In the same way swimming has a place in the concept of Australians as outdoorsy, physical types (despite much obesity-related evidence to the contrary!). The Australian Crawl is the name given to the swimming stroke most commonly used today (the 'front crawl')
Sometime between 1870 and 1890, John Arthur Trudgen learned the front crawl from Native Americans during a trip to South America. (The exact date is disputed, but is most often given as 1873.) However, Trudgen mistakenly used (in Britain) the more common sidestroke (scissor) kick instead of the flutter kick used by the Native Americans. This hybrid stroke was called the Trudgen. Because of its speed the stroke quickly became popular.
The Trudgen was improved by the Australian-born son of swimming teacher, "Professor" Richard (Fred, Frederick) Cavill, champion swimmer Richmond (Dick) Cavill (1884–1938). While he and his brother "Tums" developed the stroke independently, they were later inspired by Alick Wickham, a young Solomon Islander resident in Sydney who swam a version of the crawl stroke that was popular in his home in the Roviana Lagoon. This modified Trudgen stroke became known as the Australian crawl.
So, combine the Gallipoli legend, and the Australian predeliction for swimming, and what happens?
“Swimming in the sea was popular with the men at Anzac particularly as their daily water allowance left little for washing either themselves of their clothes. As the weather turned hot, the beach sometimes looked like a holiday resort. The Turks began lobbing shells into the sea amongst the bathers, but the men continued to swim there. " - from Patrick Carlyon, The Gallipoli Story. Penguin 2003
Jack Buntine, a Gallipoli survivor said in an interview:
"Taking risks in life is recommended; after all, you might be killed crossing the road - but the risks that Buntine took demonstrated a devil-may-care attitude. “Oh, we used to go swimming’ at Gallipoli and they would be shootin’ at us. You’d see bullets goin’ in the water around you - but they didn’t worry me. Johnny Turk was not going to stop me swimmin’. "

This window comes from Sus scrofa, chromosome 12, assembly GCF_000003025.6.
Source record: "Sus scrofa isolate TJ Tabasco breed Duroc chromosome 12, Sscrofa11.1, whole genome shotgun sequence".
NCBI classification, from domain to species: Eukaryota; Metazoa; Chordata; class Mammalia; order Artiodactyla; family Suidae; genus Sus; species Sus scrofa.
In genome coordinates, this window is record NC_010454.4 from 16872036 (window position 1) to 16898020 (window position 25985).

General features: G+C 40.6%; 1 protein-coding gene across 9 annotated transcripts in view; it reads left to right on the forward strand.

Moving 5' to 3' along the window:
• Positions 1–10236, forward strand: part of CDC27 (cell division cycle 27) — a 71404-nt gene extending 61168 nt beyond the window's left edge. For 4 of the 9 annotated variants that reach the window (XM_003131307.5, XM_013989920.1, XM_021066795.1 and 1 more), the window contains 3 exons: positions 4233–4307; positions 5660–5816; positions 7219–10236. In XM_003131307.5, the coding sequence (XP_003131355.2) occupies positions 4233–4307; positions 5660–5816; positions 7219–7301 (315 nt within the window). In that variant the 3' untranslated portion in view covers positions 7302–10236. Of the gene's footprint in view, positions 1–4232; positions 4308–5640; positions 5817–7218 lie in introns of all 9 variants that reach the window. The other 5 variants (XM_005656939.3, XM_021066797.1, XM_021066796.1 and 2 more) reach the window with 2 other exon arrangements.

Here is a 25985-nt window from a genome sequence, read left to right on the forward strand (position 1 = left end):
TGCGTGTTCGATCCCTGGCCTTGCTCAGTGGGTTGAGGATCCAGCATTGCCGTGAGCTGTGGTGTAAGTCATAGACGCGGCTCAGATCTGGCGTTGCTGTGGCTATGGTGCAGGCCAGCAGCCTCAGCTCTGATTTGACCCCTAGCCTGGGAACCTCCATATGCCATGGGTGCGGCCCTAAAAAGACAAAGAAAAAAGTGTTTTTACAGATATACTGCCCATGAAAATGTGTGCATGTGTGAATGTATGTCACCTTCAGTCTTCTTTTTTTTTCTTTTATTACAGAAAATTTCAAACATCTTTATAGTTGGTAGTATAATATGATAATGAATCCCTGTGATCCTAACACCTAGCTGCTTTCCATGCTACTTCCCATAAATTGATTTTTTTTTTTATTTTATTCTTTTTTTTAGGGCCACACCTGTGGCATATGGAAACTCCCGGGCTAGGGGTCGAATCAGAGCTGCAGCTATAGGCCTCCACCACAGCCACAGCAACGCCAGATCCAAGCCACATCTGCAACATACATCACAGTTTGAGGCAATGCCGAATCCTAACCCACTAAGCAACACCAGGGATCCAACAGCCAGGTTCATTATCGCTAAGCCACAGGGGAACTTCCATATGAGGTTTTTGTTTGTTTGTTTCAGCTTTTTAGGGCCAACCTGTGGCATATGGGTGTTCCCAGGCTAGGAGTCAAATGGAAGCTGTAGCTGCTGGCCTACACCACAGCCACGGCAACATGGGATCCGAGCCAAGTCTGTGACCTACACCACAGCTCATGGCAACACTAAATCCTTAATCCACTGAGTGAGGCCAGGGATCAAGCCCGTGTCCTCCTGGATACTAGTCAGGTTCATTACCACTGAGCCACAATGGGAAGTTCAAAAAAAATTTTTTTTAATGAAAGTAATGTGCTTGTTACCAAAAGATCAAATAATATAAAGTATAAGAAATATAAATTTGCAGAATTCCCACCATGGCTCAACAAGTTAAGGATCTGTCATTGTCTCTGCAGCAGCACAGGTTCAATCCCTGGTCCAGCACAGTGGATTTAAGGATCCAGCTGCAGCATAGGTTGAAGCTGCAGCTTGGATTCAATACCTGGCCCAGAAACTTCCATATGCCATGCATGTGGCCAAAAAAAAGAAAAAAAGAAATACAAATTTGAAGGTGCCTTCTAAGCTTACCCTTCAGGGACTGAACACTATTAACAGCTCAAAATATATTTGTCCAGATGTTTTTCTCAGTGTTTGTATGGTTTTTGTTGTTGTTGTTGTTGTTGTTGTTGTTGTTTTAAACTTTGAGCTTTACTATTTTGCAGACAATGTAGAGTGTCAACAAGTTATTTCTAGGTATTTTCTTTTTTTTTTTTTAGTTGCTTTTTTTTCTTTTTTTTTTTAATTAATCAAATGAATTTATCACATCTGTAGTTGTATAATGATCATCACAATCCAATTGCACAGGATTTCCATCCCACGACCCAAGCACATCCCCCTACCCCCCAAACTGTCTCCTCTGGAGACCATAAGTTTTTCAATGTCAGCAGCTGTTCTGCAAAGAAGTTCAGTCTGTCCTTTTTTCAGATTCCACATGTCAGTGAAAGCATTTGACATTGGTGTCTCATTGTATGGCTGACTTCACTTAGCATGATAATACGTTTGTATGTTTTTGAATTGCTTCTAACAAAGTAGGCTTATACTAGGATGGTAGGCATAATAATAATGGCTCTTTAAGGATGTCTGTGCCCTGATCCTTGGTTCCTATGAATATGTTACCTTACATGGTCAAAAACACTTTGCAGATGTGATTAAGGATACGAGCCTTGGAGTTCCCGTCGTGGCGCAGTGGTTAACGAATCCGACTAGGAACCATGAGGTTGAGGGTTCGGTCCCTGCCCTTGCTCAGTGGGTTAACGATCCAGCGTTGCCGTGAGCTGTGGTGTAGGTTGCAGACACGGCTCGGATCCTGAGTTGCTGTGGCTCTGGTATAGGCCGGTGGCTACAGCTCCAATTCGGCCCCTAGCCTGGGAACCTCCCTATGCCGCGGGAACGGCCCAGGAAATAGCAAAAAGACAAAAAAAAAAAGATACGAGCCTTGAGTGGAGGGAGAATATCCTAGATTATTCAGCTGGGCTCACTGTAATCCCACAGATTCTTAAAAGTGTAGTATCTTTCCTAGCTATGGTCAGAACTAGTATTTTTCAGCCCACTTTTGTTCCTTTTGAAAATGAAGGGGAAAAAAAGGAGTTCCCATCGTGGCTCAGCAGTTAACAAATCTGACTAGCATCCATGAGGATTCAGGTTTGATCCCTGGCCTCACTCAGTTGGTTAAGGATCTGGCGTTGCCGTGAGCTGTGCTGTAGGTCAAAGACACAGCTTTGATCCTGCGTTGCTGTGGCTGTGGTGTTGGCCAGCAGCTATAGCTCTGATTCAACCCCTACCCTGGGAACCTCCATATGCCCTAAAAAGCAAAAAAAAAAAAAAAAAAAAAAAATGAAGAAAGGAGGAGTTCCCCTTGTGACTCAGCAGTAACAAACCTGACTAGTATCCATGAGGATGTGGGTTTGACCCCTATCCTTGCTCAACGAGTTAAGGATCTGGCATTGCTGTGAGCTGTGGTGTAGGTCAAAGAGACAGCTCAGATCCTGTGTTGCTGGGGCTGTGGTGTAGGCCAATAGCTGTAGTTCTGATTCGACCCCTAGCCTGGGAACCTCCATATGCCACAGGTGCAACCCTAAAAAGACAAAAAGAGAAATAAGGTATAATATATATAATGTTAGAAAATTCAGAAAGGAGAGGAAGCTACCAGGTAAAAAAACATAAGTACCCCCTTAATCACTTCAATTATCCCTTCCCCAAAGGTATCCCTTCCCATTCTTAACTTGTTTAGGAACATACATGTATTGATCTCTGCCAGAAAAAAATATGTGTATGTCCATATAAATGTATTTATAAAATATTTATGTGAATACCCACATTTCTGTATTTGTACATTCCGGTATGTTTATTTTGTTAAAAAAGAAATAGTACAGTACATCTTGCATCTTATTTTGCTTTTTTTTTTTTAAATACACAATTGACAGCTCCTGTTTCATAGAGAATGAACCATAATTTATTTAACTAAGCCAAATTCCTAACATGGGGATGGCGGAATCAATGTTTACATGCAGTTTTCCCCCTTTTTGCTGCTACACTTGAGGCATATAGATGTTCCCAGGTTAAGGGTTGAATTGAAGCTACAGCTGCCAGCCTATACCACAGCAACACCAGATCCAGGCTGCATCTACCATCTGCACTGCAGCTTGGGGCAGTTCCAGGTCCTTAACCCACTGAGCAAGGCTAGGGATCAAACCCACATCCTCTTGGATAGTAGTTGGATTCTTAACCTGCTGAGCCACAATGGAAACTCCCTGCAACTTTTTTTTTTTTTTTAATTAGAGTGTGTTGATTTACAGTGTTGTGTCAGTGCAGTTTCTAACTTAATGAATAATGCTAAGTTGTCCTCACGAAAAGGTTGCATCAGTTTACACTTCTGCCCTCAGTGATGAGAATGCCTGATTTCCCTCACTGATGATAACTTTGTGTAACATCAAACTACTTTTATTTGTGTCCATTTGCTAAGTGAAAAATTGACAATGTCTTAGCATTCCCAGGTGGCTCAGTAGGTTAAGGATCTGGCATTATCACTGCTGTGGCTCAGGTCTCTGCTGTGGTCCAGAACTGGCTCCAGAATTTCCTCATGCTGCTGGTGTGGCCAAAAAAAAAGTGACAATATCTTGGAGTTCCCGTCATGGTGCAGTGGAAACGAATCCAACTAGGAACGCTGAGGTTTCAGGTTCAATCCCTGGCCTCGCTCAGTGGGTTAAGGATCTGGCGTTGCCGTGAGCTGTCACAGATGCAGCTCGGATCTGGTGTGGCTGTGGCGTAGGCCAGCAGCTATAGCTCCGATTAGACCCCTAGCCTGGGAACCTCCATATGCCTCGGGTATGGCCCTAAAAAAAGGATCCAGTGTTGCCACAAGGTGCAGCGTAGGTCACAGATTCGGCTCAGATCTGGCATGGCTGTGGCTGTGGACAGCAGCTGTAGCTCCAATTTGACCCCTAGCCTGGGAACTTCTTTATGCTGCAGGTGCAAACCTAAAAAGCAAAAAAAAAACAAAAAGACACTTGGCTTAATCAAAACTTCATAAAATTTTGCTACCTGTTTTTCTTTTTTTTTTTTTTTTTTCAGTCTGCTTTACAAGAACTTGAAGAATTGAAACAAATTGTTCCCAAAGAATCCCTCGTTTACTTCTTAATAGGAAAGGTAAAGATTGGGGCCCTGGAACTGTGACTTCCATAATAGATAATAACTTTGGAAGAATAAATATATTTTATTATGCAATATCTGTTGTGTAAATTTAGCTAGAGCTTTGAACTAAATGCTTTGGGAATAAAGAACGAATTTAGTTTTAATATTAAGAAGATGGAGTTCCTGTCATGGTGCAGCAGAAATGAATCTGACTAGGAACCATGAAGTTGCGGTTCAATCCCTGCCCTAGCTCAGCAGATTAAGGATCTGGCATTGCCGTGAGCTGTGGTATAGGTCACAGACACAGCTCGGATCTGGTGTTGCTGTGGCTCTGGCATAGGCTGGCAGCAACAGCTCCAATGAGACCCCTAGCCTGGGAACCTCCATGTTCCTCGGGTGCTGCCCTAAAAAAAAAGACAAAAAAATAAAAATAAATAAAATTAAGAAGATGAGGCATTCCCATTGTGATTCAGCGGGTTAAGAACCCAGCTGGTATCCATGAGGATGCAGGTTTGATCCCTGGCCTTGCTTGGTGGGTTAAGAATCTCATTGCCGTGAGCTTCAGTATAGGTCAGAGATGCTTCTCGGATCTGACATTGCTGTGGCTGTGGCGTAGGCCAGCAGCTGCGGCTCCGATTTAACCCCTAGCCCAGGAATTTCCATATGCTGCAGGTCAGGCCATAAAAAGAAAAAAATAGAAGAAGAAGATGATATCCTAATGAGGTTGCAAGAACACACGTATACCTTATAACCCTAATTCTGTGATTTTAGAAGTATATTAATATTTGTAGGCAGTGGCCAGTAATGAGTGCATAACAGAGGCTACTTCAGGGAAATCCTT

From: This website (click)
Below: Beach scene, Anzac Cove
Below: Soldiers swimming from barges, Anzac Cove. As we see below, those soldiers included the British Commandeer of the Australian And NZ troops, Lieutenant Genral William Birdwood.
Below: Birdwood swimming at Anzac Cove, May 1915. "General Birdwood enjoyed a swim when possible. In the water, naked like everyone else, he was sometimes mistaken for a lowly private. Journalist Phillip Schuler wrote that one day a canvas pipe from a water-barge fell into the sea. The barge-man, not recognising the general, yelled at him: ‘Well lend a fellow a *&^%* hand to get the *&^%$^ thing up.’ Birdwood did not punish the barge-man for his rudeness. Rather, he helped out and later delighted in re-telling the story.” Patrick Carlyon, Penguin 2003.
Below: The beach at Anzac Cove.
Below: Mixed media work by Australian artist Sidney Nolan entitled Anazac Swimming at Gallipoli
This article by Steve Meachem says:
"Jane Clark, the deputy chairwoman of Sotheby's Australia and author of Sidney Nolan: Landscapes and Legends said Nolan was staying with the novelist George Johnson on the Greek island of Hydra in 1956 when he visited the war correspondent Alan Moorehead, who had written his best-selling account of Gallipoli on the nearby island of Spetsae. Nolan was struck by the similarities between the first Anzacs and the Homeric heroes.
In the 1950s Gallipoli was much less established in Australian mythology than now. Most of the focus was on World War II. But in the Gallipoli campaign, Ms Clark said, Nolan saw the same "legend of failure" that attracted him to the stories of Ned Kelly and of Burke and Wills.
Perhaps Nolan was thinking of his own less-than-heroic military failure. In July 1945, fearing front-line duty in New Guinea, he deserted from the army. Still it was these Gallipoli paintings that consolidated his international reputation."